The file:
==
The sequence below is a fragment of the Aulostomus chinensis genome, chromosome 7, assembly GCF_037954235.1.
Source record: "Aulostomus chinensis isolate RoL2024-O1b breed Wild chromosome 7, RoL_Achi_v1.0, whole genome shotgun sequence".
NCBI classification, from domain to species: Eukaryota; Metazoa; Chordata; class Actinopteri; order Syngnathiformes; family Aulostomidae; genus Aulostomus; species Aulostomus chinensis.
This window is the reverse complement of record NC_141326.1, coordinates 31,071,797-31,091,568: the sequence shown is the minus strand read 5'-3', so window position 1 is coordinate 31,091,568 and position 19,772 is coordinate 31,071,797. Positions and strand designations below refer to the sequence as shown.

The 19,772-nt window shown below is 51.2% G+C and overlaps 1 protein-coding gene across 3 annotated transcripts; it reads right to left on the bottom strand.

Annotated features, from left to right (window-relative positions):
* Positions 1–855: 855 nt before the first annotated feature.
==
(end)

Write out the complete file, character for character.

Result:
The sequence below is a fragment of the Aulostomus chinensis genome, chromosome 7, assembly GCF_037954235.1.
Source record: "Aulostomus chinensis isolate RoL2024-O1b breed Wild chromosome 7, RoL_Achi_v1.0, whole genome shotgun sequence".
NCBI classification, from domain to species: Eukaryota; Metazoa; Chordata; class Actinopteri; order Syngnathiformes; family Aulostomidae; genus Aulostomus; species Aulostomus chinensis.
This window is the reverse complement of record NC_141326.1, coordinates 31,071,797-31,091,568: the sequence shown is the minus strand read 5'-3', so window position 1 is coordinate 31,091,568 and position 19,772 is coordinate 31,071,797. Positions and strand designations below refer to the sequence as shown.

The 19,772-nt window shown below is 51.2% G+C and overlaps 1 protein-coding gene across 3 annotated transcripts; it reads right to left on the bottom strand.

Annotated features, from left to right (window-relative positions):
* Positions 1–855: 855 nt before the first annotated feature.